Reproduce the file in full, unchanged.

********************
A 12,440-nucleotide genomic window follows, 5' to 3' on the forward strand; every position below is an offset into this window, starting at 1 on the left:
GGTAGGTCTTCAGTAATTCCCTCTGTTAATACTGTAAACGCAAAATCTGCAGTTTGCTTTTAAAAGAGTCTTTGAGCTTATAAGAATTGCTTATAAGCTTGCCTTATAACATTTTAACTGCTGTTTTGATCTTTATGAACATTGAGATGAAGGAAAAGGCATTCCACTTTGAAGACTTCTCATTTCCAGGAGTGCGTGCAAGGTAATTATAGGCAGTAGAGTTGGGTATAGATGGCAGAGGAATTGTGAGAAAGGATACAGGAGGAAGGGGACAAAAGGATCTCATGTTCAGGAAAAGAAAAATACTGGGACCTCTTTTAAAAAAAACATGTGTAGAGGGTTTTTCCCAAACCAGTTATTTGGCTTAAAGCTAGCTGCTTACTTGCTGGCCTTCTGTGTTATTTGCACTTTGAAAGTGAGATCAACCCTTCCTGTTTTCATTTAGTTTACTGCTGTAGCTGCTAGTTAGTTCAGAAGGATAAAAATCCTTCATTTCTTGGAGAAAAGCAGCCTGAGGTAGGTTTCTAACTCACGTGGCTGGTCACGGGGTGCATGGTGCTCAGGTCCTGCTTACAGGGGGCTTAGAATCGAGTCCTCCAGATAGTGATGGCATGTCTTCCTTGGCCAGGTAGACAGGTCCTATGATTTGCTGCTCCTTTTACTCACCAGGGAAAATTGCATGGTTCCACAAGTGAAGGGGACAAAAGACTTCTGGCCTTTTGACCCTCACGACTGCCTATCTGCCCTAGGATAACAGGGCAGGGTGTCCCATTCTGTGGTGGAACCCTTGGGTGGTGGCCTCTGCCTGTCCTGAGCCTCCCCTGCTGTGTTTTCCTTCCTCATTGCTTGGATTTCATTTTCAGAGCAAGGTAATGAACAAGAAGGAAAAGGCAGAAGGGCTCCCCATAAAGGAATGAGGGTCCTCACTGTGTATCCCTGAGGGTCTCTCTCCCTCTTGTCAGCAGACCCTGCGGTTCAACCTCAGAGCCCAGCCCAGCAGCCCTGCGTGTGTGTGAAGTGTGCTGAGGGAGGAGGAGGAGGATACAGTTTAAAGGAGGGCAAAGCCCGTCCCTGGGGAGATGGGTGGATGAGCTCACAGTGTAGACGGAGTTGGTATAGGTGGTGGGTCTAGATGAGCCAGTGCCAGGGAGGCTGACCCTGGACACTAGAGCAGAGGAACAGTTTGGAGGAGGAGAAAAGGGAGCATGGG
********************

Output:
A 12,440-nucleotide genomic window follows, 5' to 3' on the forward strand; every position below is an offset into this window, starting at 1 on the left:
GGTAGGTCTTCAGTAATTCCCTCTGTTAATACTGTAAACGCAAAATCTGCAGTTTGCTTTTAAAAGAGTCTTTGAGCTTATAAGAATTGCTTATAAGCTTGCCTTATAACATTTTAACTGCTGTTTTGATCTTTATGAACATTGAGATGAAGGAAAAGGCATTCCACTTTGAAGACTTCTCATTTCCAGGAGTGCGTGCAAGGTAATTATAGGCAGTAGAGTTGGGTATAGATGGCAGAGGAATTGTGAGAAAGGATACAGGAGGAAGGGGACAAAAGGATCTCATGTTCAGGAAAAGAAAAATACTGGGACCTCTTTTAAAAAAAACATGTGTAGAGGGTTTTTCCCAAACCAGTTATTTGGCTTAAAGCTAGCTGCTTACTTGCTGGCCTTCTGTGTTATTTGCACTTTGAAAGTGAGATCAACCCTTCCTGTTTTCATTTAGTTTACTGCTGTAGCTGCTAGTTAGTTCAGAAGGATAAAAATCCTTCATTTCTTGGAGAAAAGCAGCCTGAGGTAGGTTTCTAACTCACGTGGCTGGTCACGGGGTGCATGGTGCTCAGGTCCTGCTTACAGGGGGCTTAGAATCGAGTCCTCCAGATAGTGATGGCATGTCTTCCTTGGCCAGGTAGACAGGTCCTATGATTTGCTGCTCCTTTTACTCACCAGGGAAAATTGCATGGTTCCACAAGTGAAGGGGACAAAAGACTTCTGGCCTTTTGACCCTCACGACTGCCTATCTGCCCTAGGATAACAGGGCAGGGTGTCCCATTCTGTGGTGGAACCCTTGGGTGGTGGCCTCTGCCTGTCCTGAGCCTCCCCTGCTGTGTTTTCCTTCCTCATTGCTTGGATTTCATTTTCAGAGCAAGGTAATGAACAAGAAGGAAAAGGCAGAAGGGCTCCCCATAAAGGAATGAGGGTCCTCACTGTGTATCCCTGAGGGTCTCTCTCCCTCTTGTCAGCAGACCCTGCGGTTCAACCTCAGAGCCCAGCCCAGCAGCCCTGCGTGTGTGTGAAGTGTGCTGAGGGAGGAGGAGGAGGATACAGTTTAAAGGAGGGCAAAGCCCGTCCCTGGGGAGATGGGTGGATGAGCTCACAGTGTAGACGGAGTTGGTATAGGTGGTGGGTCTAGATGAGCCAGTGCCAGGGAGGCTGACCCTGGACACTAGAGCAGAGGAACAGTTTGGAGGAGGAGAAAAGGGAGCATGGG